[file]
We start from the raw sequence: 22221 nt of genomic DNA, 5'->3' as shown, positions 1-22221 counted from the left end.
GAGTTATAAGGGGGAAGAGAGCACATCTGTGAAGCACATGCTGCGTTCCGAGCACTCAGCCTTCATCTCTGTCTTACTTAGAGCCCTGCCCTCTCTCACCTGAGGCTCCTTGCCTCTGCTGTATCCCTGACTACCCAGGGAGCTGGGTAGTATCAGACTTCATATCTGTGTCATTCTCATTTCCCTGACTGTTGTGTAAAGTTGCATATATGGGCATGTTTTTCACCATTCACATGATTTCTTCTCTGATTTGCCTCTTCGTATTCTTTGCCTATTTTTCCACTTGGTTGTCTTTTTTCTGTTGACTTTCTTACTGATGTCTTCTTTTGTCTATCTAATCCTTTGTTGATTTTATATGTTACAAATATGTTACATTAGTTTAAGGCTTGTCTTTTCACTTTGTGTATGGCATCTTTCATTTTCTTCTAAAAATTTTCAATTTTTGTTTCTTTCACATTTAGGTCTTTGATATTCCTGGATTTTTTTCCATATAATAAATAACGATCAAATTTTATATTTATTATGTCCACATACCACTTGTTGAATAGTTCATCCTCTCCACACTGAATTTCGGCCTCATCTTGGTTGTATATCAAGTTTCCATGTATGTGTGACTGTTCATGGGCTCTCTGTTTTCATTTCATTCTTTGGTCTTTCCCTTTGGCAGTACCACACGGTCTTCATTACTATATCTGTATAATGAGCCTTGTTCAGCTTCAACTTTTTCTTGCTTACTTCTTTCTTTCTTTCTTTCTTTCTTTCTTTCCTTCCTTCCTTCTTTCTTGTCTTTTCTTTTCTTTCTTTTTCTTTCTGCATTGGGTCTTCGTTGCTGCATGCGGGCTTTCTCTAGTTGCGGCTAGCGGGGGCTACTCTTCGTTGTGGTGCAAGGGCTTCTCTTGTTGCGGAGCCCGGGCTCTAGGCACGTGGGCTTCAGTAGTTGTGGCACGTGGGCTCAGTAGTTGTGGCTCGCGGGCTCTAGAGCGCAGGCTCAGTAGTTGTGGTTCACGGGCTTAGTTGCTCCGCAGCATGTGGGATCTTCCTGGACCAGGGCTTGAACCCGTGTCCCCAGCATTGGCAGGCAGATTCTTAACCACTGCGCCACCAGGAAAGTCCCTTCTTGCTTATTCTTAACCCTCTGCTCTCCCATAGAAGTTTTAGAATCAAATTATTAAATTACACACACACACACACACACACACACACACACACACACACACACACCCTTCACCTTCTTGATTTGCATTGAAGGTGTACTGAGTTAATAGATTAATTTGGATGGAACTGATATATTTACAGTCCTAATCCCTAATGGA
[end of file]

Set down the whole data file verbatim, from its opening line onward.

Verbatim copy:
We start from the raw sequence: 22221 nt of genomic DNA, 5'->3' as shown, positions 1-22221 counted from the left end.
GAGTTATAAGGGGGAAGAGAGCACATCTGTGAAGCACATGCTGCGTTCCGAGCACTCAGCCTTCATCTCTGTCTTACTTAGAGCCCTGCCCTCTCTCACCTGAGGCTCCTTGCCTCTGCTGTATCCCTGACTACCCAGGGAGCTGGGTAGTATCAGACTTCATATCTGTGTCATTCTCATTTCCCTGACTGTTGTGTAAAGTTGCATATATGGGCATGTTTTTCACCATTCACATGATTTCTTCTCTGATTTGCCTCTTCGTATTCTTTGCCTATTTTTCCACTTGGTTGTCTTTTTTCTGTTGACTTTCTTACTGATGTCTTCTTTTGTCTATCTAATCCTTTGTTGATTTTATATGTTACAAATATGTTACATTAGTTTAAGGCTTGTCTTTTCACTTTGTGTATGGCATCTTTCATTTTCTTCTAAAAATTTTCAATTTTTGTTTCTTTCACATTTAGGTCTTTGATATTCCTGGATTTTTTTCCATATAATAAATAACGATCAAATTTTATATTTATTATGTCCACATACCACTTGTTGAATAGTTCATCCTCTCCACACTGAATTTCGGCCTCATCTTGGTTGTATATCAAGTTTCCATGTATGTGTGACTGTTCATGGGCTCTCTGTTTTCATTTCATTCTTTGGTCTTTCCCTTTGGCAGTACCACACGGTCTTCATTACTATATCTGTATAATGAGCCTTGTTCAGCTTCAACTTTTTCTTGCTTACTTCTTTCTTTCTTTCTTTCTTTCTTTCTTTCCTTCCTTCCTTCTTTCTTGTCTTTTCTTTTCTTTCTTTTTCTTTCTGCATTGGGTCTTCGTTGCTGCATGCGGGCTTTCTCTAGTTGCGGCTAGCGGGGGCTACTCTTCGTTGTGGTGCAAGGGCTTCTCTTGTTGCGGAGCCCGGGCTCTAGGCACGTGGGCTTCAGTAGTTGTGGCACGTGGGCTCAGTAGTTGTGGCTCGCGGGCTCTAGAGCGCAGGCTCAGTAGTTGTGGTTCACGGGCTTAGTTGCTCCGCAGCATGTGGGATCTTCCTGGACCAGGGCTTGAACCCGTGTCCCCAGCATTGGCAGGCAGATTCTTAACCACTGCGCCACCAGGAAAGTCCCTTCTTGCTTATTCTTAACCCTCTGCTCTCCCATAGAAGTTTTAGAATCAAATTATTAAATTACACACACACACACACACACACACACACACACACACACACACACACCCTTCACCTTCTTGATTTGCATTGAAGGTGTACTGAGTTAATAGATTAATTTGGATGGAACTGATATATTTACAGTCCTAATCCCTAATGGA